Russian state media outlets, like RT and Sputnik, have repeatedly highlighted the negative repercussions of these drills in recent weeks. These negative reports have been accompanied by soundbites of hawkish statements from Republican lawmakers. A recent statement by South Carolina Senator Lindsey Graham describing a potential U.S. war with North Korea as “worth it” has been used by Kremlin-backed media outlets to highlight Washington’s contribution to the current state of tension on the Korean Peninsula.
Russia has also taken steps to enhance its influence on the Korean Peninsula in recent weeks, angling for a major role in resolving the standoff if the Trump-Kim meeting fails to defuse tensions. To further cement its partnership with the North Korean government, Russia has resisted international pressure to suspend coal shipments from the eastern Siberian city of Kholmsk to North Korea, and has openly opposed additional sanctions proposed by hawks within South Korea’s security establishment.
In addition, Russia has stepped up its dialogues with South Korean officials on the resolution of the North Korean crisis. On March 12, Lavrov met with Chung Eui-yong to discuss the progress of inter-Korean normalization efforts. After this meeting, Chung praised Moscow for playing a “constructive role in inviting North Korea to dialogue,” and called for an expansion of future cooperation with Moscow on resolving the North Korean crisis.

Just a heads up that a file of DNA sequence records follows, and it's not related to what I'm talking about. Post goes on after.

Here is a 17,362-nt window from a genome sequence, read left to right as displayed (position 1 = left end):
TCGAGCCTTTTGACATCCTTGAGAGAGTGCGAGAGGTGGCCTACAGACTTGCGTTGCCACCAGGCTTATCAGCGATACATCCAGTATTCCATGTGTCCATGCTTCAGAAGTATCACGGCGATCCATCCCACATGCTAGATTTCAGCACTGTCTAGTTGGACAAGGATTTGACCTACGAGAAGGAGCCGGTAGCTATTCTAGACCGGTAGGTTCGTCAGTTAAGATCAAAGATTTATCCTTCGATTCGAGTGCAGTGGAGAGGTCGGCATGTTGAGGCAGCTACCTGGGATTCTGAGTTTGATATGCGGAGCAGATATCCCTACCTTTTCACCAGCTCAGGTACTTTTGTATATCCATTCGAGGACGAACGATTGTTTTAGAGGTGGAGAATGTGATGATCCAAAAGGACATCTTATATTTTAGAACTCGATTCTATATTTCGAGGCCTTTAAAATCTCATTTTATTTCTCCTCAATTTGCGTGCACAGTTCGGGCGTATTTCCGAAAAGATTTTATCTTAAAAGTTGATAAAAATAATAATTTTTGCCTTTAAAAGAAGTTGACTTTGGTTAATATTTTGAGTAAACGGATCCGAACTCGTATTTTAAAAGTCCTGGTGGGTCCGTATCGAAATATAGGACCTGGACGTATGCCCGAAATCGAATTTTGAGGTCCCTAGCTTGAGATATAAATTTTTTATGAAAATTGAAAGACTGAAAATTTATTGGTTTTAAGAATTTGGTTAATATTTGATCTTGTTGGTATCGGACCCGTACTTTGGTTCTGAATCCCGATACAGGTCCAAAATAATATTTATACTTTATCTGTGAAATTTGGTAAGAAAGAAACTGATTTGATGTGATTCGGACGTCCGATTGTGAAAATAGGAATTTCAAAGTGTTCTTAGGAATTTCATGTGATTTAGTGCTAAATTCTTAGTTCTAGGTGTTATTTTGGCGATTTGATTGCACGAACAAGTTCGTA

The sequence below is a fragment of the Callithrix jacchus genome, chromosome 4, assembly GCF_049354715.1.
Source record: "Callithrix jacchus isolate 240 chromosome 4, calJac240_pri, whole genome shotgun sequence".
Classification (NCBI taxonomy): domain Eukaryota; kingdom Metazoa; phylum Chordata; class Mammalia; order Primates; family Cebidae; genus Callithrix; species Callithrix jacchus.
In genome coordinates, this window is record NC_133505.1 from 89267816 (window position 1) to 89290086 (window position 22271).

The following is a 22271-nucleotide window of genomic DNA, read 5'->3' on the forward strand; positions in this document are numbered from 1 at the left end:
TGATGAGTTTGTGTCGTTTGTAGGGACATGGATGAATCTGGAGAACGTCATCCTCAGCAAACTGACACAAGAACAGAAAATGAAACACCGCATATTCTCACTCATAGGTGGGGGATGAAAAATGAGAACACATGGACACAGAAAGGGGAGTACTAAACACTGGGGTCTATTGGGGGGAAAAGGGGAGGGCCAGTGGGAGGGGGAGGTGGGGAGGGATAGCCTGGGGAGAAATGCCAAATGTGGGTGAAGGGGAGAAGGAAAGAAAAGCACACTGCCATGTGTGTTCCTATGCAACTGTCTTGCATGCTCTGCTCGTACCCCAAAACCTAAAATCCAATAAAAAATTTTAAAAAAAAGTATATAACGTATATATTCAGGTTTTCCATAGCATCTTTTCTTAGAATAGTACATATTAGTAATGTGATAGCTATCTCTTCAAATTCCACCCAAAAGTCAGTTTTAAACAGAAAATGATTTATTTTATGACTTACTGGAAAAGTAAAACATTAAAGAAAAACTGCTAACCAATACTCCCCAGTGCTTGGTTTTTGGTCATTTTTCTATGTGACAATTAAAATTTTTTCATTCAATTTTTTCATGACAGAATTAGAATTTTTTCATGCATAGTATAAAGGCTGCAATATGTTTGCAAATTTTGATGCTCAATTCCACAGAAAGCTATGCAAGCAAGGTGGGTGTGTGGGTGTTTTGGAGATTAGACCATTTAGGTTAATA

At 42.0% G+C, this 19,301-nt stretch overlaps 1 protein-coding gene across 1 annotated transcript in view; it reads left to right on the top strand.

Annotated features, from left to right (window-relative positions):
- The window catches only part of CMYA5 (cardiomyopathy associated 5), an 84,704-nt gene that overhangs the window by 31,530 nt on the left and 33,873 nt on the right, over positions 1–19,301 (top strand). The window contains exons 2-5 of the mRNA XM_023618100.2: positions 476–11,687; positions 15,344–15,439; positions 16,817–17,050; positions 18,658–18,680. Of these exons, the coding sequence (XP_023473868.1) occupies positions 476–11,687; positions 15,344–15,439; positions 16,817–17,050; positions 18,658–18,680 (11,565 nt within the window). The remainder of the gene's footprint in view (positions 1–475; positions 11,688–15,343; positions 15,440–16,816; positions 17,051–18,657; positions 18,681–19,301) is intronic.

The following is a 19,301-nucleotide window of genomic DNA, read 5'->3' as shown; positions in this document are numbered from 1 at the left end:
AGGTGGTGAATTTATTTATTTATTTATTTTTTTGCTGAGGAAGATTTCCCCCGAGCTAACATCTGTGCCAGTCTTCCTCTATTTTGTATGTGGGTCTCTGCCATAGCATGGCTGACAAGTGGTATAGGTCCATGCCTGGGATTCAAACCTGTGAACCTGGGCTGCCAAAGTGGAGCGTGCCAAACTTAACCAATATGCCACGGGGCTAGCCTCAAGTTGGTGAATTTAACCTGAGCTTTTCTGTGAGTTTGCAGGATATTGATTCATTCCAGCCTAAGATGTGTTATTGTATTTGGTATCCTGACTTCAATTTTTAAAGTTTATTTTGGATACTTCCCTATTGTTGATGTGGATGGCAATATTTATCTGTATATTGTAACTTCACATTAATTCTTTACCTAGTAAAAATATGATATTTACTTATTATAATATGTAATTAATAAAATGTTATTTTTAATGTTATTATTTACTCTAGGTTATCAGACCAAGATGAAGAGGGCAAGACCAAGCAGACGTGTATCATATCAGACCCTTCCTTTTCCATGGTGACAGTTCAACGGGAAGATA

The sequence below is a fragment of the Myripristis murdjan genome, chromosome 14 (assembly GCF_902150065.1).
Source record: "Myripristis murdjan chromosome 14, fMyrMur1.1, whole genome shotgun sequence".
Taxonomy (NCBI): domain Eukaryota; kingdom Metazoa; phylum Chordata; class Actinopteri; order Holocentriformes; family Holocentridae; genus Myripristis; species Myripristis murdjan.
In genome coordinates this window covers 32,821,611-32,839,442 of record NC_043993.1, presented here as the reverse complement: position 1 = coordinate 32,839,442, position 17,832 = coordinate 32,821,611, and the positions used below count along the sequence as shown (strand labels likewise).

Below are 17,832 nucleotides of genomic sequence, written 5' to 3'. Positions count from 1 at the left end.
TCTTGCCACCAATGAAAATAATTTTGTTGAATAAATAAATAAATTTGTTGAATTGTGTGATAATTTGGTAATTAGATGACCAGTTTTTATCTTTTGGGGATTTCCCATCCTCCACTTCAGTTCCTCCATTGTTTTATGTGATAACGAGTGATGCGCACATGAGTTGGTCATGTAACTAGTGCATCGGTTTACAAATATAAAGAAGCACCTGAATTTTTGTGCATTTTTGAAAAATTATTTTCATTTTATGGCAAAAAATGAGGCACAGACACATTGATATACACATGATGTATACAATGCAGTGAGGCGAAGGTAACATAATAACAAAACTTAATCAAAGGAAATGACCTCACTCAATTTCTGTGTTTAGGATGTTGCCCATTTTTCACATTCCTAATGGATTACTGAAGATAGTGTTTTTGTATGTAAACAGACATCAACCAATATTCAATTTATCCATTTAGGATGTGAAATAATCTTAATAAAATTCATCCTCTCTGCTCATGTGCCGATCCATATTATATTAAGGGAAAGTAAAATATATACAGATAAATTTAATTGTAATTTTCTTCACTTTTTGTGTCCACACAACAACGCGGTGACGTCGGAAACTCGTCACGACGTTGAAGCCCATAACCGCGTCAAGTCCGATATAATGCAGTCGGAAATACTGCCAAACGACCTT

If Trump’s meeting with Kim Jong-un ultimately backfires, Russia will likely be able to cooperate with China on creating a new multilateral framework to resolve the North Korea crisis. The Chinese government has sought to assuage domestic concerns about being marginalized in the North Korean peace process by highlighting the collective security benefits associated with a successful U.S.-led denuclearization initiative. However, as Bonnie Glaser, the director of the China Power Project at CSIS, noted in her recent article for NPR, concerns about marginalization continue to be voiced by many influential Beijing-based experts on Asia-Pacific affairs.
Even though Russia’s strategy to resolve the North Korean crisis requires Chinese backing, by vocally opposing excessive sanctions against North Korea and strengthening diplomatic ties with South Korea, Moscow will be able to re-enter new multilateral negotiations on the Korea crisis from a position of strength. This will allow Russian President Vladimir Putin to be respected as a great power in the Asia-Pacific region, redressing Moscow’s prior frustrations about being a junior partner to China during the erstwhile Six Party Talks.
Even though the Russian government has expressed official support for the Trump-Kim negotiations, Kremlin policymakers do not expect this meeting to result in a major diplomatic breakthrough. This skeptical view has caused Russia to position itself as a leading arbiter within an alternative multilateral framework, should the Trump-Kim meeting fail to defuse tensions. Regardless of the success or failure of the Trump-Kim meeting, Russia’s diplomatic involvement in North Korea will be a major thorn in the side of the Trump administration for the foreseeable future.
Samuel Ramani is a DPhil candidate in International Relations at St. Antony’s College, University of Oxford. He is also a contributor to the Washington Post and National Interest. He can be followed on Twitter at samramani2, and on Facebook at Samuel Ramani.